Miracles of Miracles in the Desert

By Paul Chong Friday, 13 November 2009

moses-parting-red-sea
Moses Parting the Red Sea

Once in a while we witness & marvel at great happenings of nature & wonder. But when miracles happen frequently on a daily basis all awe & significance are seemingly lost or are taken for granted. This is in reference to undoubtedly the greatest of logistic miracles ever to occur with the lives of the Israelites when wandering through the deserts for 40 long years before reaching the Promised Land.

We often familiarly hear of miracle cure with some deadly or terminal diseases. What seem to be humanly & medically impossible unexpectedly turn out to be possible is what miracle is all about. We would say that his recovery was a blessed miracle – a wonder, marvel, sensation, phenomenon, or a supernatural mystery . . . something unexplainable. A miracle cure goes against all logic of medicine & science.

After the great Exodus from Egypt, Moses led his people through desert land, living it out in hostile environment & wandering for a long 40 years before setting their eyes upon the Promised Land – the Land as promised by God to them “flowing with milk & honey.” Those long years of wandering were destined by God to rid off a generation of idolaters, & people who showed a lack of faith complaining constantly against God.

Originally, it was intended for the Israelites to proceed directly from Egypt to Canaan. In the Book of Numbers 1:46, we learnt that from the 70 that went into Egypt (Genesis 47:27), the total number involved in the Exodus was 603,550 of men 20 years & older. The turning point happened in Numbers 14 when all the people grumbled against the Lord. As a consequence the Lord said that all the people counted in the census would die in the desert except for Caleb & Joshua who would eventually lead the people into Canaan.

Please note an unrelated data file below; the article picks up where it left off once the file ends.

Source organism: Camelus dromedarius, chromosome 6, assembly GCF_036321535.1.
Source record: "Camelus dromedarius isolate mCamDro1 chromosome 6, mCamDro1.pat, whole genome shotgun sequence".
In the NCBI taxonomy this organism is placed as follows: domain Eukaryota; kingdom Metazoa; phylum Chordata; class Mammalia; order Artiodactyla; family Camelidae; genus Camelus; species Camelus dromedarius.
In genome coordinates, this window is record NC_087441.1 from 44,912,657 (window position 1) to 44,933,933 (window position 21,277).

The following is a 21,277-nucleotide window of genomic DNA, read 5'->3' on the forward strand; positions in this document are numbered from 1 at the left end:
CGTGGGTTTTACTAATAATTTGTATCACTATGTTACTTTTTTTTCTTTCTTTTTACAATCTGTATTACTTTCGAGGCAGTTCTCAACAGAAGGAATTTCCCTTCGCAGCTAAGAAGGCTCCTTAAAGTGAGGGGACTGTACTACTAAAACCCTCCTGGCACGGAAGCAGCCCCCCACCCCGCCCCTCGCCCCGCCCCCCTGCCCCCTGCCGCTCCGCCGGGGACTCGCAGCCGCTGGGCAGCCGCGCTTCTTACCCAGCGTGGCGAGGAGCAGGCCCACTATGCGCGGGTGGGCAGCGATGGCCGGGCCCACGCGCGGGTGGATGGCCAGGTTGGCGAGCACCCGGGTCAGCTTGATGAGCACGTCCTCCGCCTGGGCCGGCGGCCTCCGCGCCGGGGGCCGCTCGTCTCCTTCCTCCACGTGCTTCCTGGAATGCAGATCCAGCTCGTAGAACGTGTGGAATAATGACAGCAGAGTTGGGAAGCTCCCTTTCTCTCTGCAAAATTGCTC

Even the rebelliousness of the people rubbed off on Moses & Aaron who were not allowed into the Promised Land, when they failed to give due credit to God for the miracle of producing water from the rock. Thus Moses came to live a 40 year-life in the palace of Pharaoh, 40 years as a refugee in Midian, and 40 years as a leader of the Israelites in the wilderness.

Life in the wilderness must have been hard. By the second census taken in Numbers 26, the total number was 601,730 with Caleb & Joshua surviving from the first census. Can you imagine what kind of logistics & planning is required to feed & care for that multitude of people in the hot wilderness? What was he to do with them?

In the modern scenario, taking from the experience of The Desert Storm of the American Forces in the Middle East, according to the Quartermaster General in the Army, say on the basis of feeding 2 to 3 million soldiers, Moses would require:

  • 1500 tons of food daily
  • 4000 tons of wood to cook the food each day
  • 11,000,000 gallons of water each day for drinking & washing